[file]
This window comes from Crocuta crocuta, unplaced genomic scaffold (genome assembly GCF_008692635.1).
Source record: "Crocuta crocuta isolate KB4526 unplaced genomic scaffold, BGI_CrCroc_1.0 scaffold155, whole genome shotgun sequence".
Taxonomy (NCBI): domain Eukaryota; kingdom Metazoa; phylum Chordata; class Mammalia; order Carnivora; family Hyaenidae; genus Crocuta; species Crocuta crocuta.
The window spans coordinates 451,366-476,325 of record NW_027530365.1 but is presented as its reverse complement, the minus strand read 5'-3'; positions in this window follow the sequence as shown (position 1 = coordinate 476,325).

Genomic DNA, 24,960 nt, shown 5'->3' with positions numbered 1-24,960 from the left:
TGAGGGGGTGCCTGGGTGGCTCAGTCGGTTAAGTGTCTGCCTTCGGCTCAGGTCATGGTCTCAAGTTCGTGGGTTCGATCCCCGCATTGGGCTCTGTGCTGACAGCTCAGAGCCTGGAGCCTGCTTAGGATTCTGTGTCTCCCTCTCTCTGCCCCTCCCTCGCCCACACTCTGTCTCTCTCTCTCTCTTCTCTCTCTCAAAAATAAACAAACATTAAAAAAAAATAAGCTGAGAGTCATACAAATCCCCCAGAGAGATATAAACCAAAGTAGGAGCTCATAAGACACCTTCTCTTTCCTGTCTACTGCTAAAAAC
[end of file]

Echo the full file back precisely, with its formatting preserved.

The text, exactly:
This window comes from Crocuta crocuta, unplaced genomic scaffold (genome assembly GCF_008692635.1).
Source record: "Crocuta crocuta isolate KB4526 unplaced genomic scaffold, BGI_CrCroc_1.0 scaffold155, whole genome shotgun sequence".
Taxonomy (NCBI): domain Eukaryota; kingdom Metazoa; phylum Chordata; class Mammalia; order Carnivora; family Hyaenidae; genus Crocuta; species Crocuta crocuta.
The window spans coordinates 451,366-476,325 of record NW_027530365.1 but is presented as its reverse complement, the minus strand read 5'-3'; positions in this window follow the sequence as shown (position 1 = coordinate 476,325).

Genomic DNA, 24,960 nt, shown 5'->3' with positions numbered 1-24,960 from the left:
TGAGGGGGTGCCTGGGTGGCTCAGTCGGTTAAGTGTCTGCCTTCGGCTCAGGTCATGGTCTCAAGTTCGTGGGTTCGATCCCCGCATTGGGCTCTGTGCTGACAGCTCAGAGCCTGGAGCCTGCTTAGGATTCTGTGTCTCCCTCTCTCTGCCCCTCCCTCGCCCACACTCTGTCTCTCTCTCTCTCTTCTCTCTCTCAAAAATAAACAAACATTAAAAAAAAATAAGCTGAGAGTCATACAAATCCCCCAGAGAGATATAAACCAAAGTAGGAGCTCATAAGACACCTTCTCTTTCCTGTCTACTGCTAAAAAC